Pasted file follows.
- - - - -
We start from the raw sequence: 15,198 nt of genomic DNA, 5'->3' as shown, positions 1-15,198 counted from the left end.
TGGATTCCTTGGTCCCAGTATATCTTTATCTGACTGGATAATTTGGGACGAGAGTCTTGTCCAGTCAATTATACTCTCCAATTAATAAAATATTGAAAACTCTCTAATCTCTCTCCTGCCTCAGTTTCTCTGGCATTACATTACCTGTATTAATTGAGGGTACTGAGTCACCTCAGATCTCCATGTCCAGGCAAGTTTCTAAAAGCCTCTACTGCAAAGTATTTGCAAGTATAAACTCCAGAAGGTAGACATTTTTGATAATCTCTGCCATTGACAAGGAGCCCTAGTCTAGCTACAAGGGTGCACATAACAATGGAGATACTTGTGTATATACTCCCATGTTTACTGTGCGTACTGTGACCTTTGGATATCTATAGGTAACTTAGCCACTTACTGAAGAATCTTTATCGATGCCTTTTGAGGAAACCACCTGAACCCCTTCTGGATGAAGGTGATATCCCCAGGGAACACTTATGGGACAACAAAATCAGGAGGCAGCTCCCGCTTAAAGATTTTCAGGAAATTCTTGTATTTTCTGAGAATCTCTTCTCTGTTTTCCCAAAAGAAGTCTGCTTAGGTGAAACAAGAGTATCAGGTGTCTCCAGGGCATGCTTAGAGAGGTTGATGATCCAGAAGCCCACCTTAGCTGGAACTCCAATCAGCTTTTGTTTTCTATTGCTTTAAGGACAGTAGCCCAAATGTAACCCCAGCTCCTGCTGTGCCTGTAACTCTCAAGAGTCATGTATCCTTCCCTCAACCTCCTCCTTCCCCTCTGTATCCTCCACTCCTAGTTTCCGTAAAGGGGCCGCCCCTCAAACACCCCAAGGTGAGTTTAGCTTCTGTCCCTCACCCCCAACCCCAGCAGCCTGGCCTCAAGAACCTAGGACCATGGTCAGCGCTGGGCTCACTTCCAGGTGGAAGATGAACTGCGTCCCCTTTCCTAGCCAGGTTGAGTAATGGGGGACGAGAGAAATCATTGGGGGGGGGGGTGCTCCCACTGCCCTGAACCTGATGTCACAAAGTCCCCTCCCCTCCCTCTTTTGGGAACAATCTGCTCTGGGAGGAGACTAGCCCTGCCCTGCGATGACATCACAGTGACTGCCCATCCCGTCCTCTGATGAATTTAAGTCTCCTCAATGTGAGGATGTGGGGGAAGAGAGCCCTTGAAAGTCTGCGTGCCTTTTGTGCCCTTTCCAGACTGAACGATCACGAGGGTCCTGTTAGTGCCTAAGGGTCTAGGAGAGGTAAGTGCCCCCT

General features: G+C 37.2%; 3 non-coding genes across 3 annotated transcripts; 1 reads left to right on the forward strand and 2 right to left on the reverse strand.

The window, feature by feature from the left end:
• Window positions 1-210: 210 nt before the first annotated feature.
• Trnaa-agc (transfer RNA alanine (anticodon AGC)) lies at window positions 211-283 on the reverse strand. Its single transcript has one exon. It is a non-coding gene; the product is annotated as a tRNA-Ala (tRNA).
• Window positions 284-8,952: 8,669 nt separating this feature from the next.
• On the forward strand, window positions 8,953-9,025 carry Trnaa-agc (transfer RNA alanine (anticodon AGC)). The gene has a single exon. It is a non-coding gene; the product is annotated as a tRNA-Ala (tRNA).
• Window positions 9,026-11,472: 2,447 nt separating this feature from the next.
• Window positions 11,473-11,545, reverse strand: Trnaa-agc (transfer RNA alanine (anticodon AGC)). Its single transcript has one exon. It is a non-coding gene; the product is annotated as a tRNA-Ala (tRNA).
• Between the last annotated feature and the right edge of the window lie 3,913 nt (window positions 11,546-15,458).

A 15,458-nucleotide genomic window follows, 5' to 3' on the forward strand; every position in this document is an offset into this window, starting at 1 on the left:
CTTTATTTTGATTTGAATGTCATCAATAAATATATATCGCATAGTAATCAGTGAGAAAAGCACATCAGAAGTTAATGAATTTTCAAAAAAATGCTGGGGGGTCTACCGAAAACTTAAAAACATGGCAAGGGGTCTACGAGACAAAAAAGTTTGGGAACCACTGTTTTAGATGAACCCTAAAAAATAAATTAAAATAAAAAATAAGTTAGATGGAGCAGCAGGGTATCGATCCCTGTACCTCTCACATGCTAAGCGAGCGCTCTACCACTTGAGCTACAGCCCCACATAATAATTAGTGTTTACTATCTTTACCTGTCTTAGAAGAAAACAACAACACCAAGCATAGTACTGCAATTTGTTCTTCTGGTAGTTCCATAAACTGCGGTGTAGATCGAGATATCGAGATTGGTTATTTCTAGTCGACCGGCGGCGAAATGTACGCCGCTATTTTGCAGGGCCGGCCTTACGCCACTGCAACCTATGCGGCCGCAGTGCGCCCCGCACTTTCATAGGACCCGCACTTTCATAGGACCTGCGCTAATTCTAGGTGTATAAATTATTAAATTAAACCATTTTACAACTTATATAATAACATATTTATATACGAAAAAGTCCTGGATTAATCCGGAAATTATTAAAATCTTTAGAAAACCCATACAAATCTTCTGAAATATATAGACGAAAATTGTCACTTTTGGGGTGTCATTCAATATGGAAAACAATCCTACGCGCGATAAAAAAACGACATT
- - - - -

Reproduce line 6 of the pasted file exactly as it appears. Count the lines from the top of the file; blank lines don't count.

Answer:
• Trnaa-agc (transfer RNA alanine (anticodon AGC)) lies at window positions 211-283 on the reverse strand. Its single transcript has one exon. It is a non-coding gene; the product is annotated as a tRNA-Ala (tRNA).